• Readiness to take creative direction.
  • Openness to collaborate on interdisciplinary projects.
  • Critical thinking skills in approaching contracts and other business proposals.
  • Ability to score a complete media work using a home studio setup.
  • Foundational understanding of copyright concepts.

Students are expected to source a short student or independent film to score for the class project. Anyone unable to find a project on this term's timeline may use a film provided by the instructor, who will also pair up students in this situation within the class to serve the role of director or composer on each other’s projects.


Film Scoring Rig: Click here for the full software and hardware requirements for the program.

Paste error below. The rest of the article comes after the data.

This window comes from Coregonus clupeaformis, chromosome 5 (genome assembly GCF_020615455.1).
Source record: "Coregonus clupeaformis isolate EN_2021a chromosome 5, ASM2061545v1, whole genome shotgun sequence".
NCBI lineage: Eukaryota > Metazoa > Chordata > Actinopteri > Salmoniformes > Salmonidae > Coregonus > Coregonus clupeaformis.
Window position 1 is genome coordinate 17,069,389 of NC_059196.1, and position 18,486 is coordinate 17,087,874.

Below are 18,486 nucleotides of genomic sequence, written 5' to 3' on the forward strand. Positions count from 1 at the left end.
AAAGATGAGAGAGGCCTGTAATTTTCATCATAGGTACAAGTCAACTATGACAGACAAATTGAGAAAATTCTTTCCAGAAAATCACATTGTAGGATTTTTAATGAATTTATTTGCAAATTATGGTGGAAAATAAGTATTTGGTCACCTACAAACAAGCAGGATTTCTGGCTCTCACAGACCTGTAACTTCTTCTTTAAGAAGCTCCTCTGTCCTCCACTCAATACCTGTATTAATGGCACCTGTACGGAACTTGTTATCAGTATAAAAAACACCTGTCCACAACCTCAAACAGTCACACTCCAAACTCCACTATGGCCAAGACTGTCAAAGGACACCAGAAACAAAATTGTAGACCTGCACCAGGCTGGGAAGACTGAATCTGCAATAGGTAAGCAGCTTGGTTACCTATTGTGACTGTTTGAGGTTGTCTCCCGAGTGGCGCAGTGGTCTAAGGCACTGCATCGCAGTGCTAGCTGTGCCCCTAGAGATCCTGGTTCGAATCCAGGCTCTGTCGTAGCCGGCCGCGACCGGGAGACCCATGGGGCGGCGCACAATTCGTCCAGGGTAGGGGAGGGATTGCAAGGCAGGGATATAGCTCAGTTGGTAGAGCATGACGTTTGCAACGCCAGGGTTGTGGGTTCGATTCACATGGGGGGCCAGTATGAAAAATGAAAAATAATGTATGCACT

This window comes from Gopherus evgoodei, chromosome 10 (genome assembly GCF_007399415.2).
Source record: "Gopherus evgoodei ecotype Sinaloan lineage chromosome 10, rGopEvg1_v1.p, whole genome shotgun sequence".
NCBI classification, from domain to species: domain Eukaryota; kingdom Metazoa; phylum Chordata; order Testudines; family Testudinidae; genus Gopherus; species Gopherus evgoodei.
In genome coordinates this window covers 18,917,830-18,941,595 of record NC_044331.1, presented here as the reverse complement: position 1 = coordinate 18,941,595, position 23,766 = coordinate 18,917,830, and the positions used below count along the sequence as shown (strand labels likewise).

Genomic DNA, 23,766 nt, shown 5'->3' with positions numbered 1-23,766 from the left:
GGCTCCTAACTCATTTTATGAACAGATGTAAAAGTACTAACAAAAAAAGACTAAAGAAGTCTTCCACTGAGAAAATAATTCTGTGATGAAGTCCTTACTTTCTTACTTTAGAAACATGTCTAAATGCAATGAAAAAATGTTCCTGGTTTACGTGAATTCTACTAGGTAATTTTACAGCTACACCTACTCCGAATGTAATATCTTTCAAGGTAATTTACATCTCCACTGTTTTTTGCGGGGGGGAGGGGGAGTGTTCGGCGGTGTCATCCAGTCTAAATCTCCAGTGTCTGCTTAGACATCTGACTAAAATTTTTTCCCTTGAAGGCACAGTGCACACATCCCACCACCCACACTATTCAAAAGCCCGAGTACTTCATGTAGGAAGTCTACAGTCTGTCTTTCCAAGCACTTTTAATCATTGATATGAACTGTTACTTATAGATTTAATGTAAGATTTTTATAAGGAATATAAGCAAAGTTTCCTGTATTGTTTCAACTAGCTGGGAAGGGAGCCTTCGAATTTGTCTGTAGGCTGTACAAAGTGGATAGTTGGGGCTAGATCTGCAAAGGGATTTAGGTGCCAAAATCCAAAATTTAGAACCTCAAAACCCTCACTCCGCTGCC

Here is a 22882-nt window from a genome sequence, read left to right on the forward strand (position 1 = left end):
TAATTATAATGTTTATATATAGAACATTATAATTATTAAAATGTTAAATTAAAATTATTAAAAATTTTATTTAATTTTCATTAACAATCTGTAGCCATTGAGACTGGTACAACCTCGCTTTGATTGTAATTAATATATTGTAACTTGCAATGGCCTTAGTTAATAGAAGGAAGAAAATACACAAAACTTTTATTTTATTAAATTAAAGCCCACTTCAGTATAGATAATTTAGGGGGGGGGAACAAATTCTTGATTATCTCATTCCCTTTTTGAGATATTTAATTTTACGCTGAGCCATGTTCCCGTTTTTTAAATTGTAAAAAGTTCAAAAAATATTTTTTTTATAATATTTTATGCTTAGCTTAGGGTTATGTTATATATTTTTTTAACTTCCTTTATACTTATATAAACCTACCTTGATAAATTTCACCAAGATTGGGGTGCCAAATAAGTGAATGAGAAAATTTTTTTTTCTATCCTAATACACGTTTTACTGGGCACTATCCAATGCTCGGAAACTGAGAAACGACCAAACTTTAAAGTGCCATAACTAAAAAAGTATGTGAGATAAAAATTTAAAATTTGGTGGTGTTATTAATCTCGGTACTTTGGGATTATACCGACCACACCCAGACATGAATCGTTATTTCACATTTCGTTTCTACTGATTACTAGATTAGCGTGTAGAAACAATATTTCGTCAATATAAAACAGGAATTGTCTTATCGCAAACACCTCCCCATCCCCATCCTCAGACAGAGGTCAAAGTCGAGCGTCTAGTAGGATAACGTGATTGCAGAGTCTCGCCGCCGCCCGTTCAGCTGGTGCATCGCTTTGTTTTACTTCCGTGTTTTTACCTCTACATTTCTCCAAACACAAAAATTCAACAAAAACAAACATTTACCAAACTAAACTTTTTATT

• This course requires either studio headphones or monitors, but having both is highly recommended.

After enrolling, please check the Getting Started section of your course for potential deals on required materials. Our Student Deals page also features several discounts you can take advantage of as a current student. Please contact support@online.berklee.edu for any questions.


General Course Requirements

Below are the minimum requirements to access the course environment and participate in live chats. Please make sure to also check the Prerequisites and Course-Specific Requirements section above, and ensure your computer meets or exceeds the minimum system requirements for all software needed for your course. 

Mac Users

PC Users

All Users

  • Latest version of  Google Chrome
  • Zoom meeting software (available in the course when joining your first chat)
  • Webcam
  • Speakers or headphones
  • External or internal Microphone
  • Broadband Internet connection

Instructors

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Author